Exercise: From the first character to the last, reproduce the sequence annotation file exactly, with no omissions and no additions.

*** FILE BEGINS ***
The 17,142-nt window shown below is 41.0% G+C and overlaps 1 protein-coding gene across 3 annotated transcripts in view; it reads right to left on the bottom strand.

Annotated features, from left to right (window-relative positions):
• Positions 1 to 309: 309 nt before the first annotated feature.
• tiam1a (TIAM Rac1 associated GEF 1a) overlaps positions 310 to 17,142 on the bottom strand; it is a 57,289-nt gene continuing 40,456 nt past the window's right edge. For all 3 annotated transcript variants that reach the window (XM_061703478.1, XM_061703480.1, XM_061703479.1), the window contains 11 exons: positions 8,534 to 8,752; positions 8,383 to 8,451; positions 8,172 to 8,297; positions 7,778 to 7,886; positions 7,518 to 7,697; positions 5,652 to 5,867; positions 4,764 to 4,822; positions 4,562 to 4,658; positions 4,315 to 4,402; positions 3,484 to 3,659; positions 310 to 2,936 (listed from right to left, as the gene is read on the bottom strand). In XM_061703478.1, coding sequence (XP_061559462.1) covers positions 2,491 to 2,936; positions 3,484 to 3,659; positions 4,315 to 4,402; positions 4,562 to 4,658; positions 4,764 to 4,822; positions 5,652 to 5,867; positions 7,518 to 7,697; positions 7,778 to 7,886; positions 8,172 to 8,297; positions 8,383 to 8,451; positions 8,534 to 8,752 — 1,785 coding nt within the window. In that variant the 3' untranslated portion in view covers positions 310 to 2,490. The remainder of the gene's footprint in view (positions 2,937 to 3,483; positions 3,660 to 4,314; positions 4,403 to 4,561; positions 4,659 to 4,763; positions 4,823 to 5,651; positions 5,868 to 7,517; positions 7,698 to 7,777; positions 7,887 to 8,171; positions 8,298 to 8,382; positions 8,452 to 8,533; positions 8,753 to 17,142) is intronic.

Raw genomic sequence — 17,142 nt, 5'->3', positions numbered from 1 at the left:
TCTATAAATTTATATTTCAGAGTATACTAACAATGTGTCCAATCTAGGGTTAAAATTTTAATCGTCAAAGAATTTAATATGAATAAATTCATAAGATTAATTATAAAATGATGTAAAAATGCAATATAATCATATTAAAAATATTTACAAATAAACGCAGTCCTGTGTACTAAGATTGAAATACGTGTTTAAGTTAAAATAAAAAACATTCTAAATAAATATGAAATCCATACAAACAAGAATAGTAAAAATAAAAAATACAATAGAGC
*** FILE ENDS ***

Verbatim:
The 17,142-nt window shown below is 41.0% G+C and overlaps 1 protein-coding gene across 3 annotated transcripts in view; it reads right to left on the bottom strand.

Annotated features, from left to right (window-relative positions):
• Positions 1 to 309: 309 nt before the first annotated feature.
• tiam1a (TIAM Rac1 associated GEF 1a) overlaps positions 310 to 17,142 on the bottom strand; it is a 57,289-nt gene continuing 40,456 nt past the window's right edge. For all 3 annotated transcript variants that reach the window (XM_061703478.1, XM_061703480.1, XM_061703479.1), the window contains 11 exons: positions 8,534 to 8,752; positions 8,383 to 8,451; positions 8,172 to 8,297; positions 7,778 to 7,886; positions 7,518 to 7,697; positions 5,652 to 5,867; positions 4,764 to 4,822; positions 4,562 to 4,658; positions 4,315 to 4,402; positions 3,484 to 3,659; positions 310 to 2,936 (listed from right to left, as the gene is read on the bottom strand). In XM_061703478.1, coding sequence (XP_061559462.1) covers positions 2,491 to 2,936; positions 3,484 to 3,659; positions 4,315 to 4,402; positions 4,562 to 4,658; positions 4,764 to 4,822; positions 5,652 to 5,867; positions 7,518 to 7,697; positions 7,778 to 7,886; positions 8,172 to 8,297; positions 8,383 to 8,451; positions 8,534 to 8,752 — 1,785 coding nt within the window. In that variant the 3' untranslated portion in view covers positions 310 to 2,490. The remainder of the gene's footprint in view (positions 2,937 to 3,483; positions 3,660 to 4,314; positions 4,403 to 4,561; positions 4,659 to 4,763; positions 4,823 to 5,651; positions 5,868 to 7,517; positions 7,698 to 7,777; positions 7,887 to 8,171; positions 8,298 to 8,382; positions 8,452 to 8,533; positions 8,753 to 17,142) is intronic.

Raw genomic sequence — 17,142 nt, 5'->3', positions numbered from 1 at the left:
TCTATAAATTTATATTTCAGAGTATACTAACAATGTGTCCAATCTAGGGTTAAAATTTTAATCGTCAAAGAATTTAATATGAATAAATTCATAAGATTAATTATAAAATGATGTAAAAATGCAATATAATCATATTAAAAATATTTACAAATAAACGCAGTCCTGTGTACTAAGATTGAAATACGTGTTTAAGTTAAAATAAAAAACATTCTAAATAAATATGAAATCCATACAAACAAGAATAGTAAAAATAAAAAATACAATAGAGC